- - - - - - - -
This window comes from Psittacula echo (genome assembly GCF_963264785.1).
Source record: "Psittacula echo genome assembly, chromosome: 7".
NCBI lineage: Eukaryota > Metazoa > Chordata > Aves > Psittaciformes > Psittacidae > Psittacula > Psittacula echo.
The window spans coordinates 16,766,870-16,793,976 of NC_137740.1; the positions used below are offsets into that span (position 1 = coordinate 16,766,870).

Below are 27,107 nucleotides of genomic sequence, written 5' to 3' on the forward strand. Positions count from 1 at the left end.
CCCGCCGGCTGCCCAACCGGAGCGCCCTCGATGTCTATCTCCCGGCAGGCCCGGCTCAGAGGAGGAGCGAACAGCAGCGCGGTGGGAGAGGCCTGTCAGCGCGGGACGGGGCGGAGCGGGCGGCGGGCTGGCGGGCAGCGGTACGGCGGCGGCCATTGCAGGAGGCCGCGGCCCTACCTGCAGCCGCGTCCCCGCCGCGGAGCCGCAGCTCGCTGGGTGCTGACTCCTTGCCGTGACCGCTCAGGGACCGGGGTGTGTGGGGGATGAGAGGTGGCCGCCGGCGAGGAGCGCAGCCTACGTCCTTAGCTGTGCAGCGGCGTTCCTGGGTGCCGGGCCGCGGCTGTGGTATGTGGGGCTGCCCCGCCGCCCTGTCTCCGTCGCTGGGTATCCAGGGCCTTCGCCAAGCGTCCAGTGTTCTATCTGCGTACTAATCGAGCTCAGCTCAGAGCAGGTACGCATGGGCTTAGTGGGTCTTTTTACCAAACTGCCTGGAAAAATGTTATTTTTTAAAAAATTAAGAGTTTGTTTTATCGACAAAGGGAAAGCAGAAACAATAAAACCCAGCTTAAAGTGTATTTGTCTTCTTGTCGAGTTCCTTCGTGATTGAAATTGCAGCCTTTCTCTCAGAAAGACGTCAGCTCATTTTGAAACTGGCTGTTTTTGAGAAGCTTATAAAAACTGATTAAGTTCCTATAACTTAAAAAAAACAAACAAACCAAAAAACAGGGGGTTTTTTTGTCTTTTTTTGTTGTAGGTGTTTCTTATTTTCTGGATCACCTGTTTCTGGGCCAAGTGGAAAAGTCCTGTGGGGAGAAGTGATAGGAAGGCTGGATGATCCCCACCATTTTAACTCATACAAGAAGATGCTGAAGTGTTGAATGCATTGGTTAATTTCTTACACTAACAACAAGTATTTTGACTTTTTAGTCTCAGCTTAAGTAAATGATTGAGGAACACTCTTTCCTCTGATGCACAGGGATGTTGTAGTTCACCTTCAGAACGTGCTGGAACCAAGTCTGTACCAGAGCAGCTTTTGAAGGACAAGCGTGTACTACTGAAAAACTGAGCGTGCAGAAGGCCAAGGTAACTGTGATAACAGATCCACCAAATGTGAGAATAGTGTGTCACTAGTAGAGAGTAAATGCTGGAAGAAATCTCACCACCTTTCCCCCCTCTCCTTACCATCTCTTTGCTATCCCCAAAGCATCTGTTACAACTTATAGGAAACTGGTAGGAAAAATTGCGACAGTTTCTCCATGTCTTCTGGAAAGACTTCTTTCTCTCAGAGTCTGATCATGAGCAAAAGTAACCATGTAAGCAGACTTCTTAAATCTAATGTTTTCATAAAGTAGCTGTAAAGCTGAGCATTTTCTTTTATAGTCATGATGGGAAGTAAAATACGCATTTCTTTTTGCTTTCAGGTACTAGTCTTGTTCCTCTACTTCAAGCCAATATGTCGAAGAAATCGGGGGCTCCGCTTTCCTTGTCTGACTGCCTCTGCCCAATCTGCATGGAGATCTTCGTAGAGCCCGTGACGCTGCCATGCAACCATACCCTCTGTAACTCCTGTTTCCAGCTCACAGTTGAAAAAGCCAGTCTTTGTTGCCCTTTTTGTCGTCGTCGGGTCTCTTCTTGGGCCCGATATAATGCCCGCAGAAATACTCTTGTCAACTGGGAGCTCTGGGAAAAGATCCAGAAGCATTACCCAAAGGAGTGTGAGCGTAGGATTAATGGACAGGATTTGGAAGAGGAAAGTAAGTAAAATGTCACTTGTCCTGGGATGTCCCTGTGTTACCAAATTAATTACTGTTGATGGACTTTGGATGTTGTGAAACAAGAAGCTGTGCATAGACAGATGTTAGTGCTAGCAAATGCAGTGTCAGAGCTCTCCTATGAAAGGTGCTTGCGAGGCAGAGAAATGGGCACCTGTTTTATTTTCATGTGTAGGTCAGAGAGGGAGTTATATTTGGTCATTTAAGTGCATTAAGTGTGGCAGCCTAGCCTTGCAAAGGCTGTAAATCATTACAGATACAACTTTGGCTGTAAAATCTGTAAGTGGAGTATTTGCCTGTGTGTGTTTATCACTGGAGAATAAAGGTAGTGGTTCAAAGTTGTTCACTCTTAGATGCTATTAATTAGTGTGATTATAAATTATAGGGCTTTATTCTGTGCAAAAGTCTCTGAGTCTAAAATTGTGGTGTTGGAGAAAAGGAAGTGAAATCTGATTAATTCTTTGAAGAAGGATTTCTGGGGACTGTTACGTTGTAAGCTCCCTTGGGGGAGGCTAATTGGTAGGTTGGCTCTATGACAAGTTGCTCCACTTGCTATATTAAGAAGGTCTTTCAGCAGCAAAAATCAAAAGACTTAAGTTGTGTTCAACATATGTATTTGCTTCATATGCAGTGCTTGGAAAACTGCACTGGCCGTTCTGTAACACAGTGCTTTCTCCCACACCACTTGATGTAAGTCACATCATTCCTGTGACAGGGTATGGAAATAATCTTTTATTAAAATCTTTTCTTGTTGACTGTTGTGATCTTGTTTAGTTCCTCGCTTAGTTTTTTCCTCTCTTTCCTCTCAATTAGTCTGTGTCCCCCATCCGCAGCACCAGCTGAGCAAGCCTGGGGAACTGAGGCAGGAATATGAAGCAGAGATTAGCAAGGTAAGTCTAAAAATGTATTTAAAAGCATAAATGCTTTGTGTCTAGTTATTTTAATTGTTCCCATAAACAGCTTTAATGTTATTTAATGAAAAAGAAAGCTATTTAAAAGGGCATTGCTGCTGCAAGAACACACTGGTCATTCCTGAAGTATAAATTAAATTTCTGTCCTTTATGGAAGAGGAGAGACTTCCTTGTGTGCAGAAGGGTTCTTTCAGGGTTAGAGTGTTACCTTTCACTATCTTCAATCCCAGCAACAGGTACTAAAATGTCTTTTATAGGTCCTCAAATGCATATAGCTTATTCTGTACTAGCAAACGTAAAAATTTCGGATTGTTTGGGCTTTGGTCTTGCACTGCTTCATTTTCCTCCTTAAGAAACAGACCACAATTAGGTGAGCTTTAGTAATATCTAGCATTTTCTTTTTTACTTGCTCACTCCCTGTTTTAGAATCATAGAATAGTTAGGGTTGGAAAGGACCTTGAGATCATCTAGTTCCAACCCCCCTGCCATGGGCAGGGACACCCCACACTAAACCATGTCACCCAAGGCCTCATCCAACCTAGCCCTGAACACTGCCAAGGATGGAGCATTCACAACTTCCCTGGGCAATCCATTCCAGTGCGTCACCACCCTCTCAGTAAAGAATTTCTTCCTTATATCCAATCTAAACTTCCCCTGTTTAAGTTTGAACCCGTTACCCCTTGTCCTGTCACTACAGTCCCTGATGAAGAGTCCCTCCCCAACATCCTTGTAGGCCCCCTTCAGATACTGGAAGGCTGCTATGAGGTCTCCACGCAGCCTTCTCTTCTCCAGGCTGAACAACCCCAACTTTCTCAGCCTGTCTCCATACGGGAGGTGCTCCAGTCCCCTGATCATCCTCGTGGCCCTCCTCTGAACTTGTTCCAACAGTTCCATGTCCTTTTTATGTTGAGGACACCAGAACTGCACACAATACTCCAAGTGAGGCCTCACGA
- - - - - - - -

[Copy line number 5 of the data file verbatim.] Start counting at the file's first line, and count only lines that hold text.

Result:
Below are 27,107 nucleotides of genomic sequence, written 5' to 3' on the forward strand. Positions count from 1 at the left end.